SEATTLE — Indigenous peoples and local communities hold at least half of the world’s land but legally, they own just one-fifth. Insecure land rights for the millions of indigenous people and local communities present a global crisis affecting not just those who live on the land, but the 2.5 billion people who depend on it. Overall, fair land rights increase economic development in various communities across the globe.
This gap in ownership and dependence contributes to social dysfunction, entrenched poverty, provoking conflict, and exacerbated environmental destruction.
The land held by indigenous peoples and local communities also can provide natural resources and ecosystems including forests, rangeland and wetlands; however, the lack of formal legal ownership leaves these people and their land “vulnerable to illegal, forced or otherwise unjust expropriation, capture and displacement by more powerful interests.”
Land that is designated for indigenous peoples and local communities is governed under tenure regimes that recognize numerous rights on a conditional basis for indigenous peoples and local communities. Rights-holders exercise some level of control and management, but they lack the full legal means to secure their claims to those lands. These communities are then often undermined by or lack support and enforcement from the government.
However, these lands, when under the tenured control of Indigenous or local communities, have shown to possess low deforestation rates and reduced carbon emissions. Granting these communities full legal control of their land would likely result in even greater environmental benefits.
But securing legal ownership can contribute to more than just the environment: land rights increase economic development as well.
A report published by the World Resources Institute called “Climate Benefits, Tenure Costs: The Economic Case For Securing Indigenous Land Rights in the Amazon” states that local communities’ sustainable management of forests can generate economic growth when given tenure rights to their land.
The report finds that the modest investments needed to secure land rights for indigenous communities have the potential to generate billions in returns. Careful management of resources — which is customary for indigenous peoples and local communities — can bring about greater exports of forest products such as berries or wood from the Amazon.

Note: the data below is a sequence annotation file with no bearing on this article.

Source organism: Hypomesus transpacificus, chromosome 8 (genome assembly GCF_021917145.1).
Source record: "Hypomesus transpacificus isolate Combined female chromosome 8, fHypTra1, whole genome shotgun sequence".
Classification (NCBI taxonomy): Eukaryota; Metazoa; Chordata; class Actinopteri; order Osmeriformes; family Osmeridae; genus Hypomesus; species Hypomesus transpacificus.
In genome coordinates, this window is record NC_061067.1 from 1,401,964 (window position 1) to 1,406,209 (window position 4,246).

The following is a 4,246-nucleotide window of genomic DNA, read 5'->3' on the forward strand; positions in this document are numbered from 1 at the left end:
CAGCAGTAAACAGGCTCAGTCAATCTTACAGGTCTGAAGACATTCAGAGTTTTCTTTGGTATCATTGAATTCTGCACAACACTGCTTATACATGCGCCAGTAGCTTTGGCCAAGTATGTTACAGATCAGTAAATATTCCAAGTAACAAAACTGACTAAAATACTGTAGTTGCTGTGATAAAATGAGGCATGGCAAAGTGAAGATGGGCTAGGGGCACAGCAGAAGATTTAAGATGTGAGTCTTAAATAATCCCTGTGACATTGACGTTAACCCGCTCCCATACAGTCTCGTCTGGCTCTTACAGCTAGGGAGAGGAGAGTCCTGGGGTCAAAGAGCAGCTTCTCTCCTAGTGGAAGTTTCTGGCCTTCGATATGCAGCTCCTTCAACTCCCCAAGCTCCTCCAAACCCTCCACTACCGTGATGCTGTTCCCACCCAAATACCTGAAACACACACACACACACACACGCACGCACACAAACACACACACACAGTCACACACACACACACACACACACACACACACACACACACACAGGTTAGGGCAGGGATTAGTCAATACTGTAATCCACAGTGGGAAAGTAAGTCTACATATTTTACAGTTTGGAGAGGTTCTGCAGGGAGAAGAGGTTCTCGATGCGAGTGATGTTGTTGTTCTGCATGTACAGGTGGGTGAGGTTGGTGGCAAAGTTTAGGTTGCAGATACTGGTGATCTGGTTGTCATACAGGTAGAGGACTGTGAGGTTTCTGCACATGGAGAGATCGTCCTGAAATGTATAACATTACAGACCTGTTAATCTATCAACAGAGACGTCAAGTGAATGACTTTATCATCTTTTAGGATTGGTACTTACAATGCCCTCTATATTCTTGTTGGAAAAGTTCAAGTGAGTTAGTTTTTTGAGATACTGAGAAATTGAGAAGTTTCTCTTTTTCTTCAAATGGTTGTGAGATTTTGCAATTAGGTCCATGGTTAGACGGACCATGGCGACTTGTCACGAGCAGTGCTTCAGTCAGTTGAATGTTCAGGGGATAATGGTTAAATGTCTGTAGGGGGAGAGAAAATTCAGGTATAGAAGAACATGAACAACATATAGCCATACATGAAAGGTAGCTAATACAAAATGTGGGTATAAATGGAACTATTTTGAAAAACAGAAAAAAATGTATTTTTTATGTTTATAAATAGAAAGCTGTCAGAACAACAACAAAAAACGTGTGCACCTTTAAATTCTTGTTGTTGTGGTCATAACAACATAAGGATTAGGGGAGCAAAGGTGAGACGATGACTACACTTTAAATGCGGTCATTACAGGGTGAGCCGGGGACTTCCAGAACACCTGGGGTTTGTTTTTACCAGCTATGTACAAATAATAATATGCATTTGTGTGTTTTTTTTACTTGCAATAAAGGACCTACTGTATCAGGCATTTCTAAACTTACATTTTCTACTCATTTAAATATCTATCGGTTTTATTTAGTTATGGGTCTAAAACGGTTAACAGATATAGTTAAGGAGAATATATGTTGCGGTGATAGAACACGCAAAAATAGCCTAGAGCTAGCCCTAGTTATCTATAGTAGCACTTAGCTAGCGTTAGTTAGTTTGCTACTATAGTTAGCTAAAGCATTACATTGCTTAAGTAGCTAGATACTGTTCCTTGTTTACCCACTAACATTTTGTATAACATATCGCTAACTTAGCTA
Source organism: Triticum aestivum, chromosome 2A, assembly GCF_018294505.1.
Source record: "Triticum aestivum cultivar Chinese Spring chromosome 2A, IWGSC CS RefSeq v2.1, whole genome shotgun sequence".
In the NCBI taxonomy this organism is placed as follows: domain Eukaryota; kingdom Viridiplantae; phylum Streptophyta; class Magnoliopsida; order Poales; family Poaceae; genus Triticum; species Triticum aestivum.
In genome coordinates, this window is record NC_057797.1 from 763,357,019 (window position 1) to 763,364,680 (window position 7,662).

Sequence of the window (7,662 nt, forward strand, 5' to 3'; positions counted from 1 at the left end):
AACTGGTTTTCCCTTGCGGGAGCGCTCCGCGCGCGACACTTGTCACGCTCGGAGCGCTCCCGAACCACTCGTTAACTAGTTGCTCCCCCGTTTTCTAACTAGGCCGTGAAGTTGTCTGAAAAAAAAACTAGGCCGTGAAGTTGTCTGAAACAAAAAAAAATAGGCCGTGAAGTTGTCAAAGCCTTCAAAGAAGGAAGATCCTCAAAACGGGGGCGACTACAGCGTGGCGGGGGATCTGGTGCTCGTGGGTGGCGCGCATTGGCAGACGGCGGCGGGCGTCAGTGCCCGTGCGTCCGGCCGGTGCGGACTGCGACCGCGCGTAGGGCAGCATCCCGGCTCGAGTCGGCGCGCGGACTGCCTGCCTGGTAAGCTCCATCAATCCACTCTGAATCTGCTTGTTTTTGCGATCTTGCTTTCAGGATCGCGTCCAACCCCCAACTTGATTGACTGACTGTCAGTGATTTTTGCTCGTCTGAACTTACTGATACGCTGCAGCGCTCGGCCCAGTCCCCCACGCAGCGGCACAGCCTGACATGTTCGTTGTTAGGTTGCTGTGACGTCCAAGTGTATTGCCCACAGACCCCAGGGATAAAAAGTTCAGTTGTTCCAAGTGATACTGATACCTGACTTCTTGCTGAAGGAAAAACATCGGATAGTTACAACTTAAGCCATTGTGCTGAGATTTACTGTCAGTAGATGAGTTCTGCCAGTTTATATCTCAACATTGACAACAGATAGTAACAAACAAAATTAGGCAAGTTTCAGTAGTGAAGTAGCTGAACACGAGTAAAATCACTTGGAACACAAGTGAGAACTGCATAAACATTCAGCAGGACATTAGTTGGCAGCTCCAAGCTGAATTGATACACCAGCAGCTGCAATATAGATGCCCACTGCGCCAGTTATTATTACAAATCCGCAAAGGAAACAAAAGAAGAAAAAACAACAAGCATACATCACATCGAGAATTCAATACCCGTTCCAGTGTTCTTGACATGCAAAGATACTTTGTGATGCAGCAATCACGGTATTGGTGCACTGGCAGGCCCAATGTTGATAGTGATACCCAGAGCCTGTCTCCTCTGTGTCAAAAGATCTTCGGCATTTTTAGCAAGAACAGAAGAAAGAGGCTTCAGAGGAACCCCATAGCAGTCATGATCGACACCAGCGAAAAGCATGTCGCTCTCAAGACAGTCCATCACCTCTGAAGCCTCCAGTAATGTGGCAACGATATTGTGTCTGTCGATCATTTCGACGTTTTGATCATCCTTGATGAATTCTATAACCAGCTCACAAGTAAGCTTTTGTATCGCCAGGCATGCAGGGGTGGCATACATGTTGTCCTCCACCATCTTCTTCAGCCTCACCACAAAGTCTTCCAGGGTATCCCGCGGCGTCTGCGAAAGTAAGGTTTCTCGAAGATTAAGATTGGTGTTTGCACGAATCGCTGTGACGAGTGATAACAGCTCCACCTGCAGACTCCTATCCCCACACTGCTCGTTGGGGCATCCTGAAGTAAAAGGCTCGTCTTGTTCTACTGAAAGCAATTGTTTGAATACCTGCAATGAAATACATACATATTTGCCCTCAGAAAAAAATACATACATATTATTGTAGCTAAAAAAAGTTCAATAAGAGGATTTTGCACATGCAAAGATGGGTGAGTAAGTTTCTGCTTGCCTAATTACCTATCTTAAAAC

In Vietnam, the “land to the tiller” law that secured land rights to farmers promised a stable path out of poverty and a reason to stay on their plots instead of abandoning their fields to join the Vietcong. In the areas of the country where the law was implemented, rice production rose by 30 percent and monthly Vietcong recruitment fell by 80 percent.
Those who lack secure legal rights to their land are often discouraged from long-term agricultural investments (such as better seeds, soil improvements or irrigation) because they know there is a chance that the money they spend on these outlays can be lost along with their land. In contrast, though, studies have also shown that land rights increase economic development through increasing agricultural investments and activity.
In fact, women within agricultural societies can benefit from secure land rights.
With women in more than half the world’s countries denied the right to own, inherit or manage land by law or custom, half of the agricultural work force remains idle. A title to a piece of land can transform a woman’s social position and economic prospects.
While a growing number of civil society organizations have incorporated land rights into their missions, governments have the most power to continue such progress. The myth that large, modern, mechanized farms are the only path to development has undermined motivation to secure land rights for smallholder farmers; however, more secure property rights and equitable distribution of those benefits can fuel economic growth.
While countries such as Ghana, Kenya and Rwanda have guaranteed equal land rights for women, and Chinese and Indian governments have strengthened the land rights of hundreds of millions of farmers, indigenous and local communities need secure land rights to bring prosperity and stability to the world’s poorest populations.
– Richa Bijlani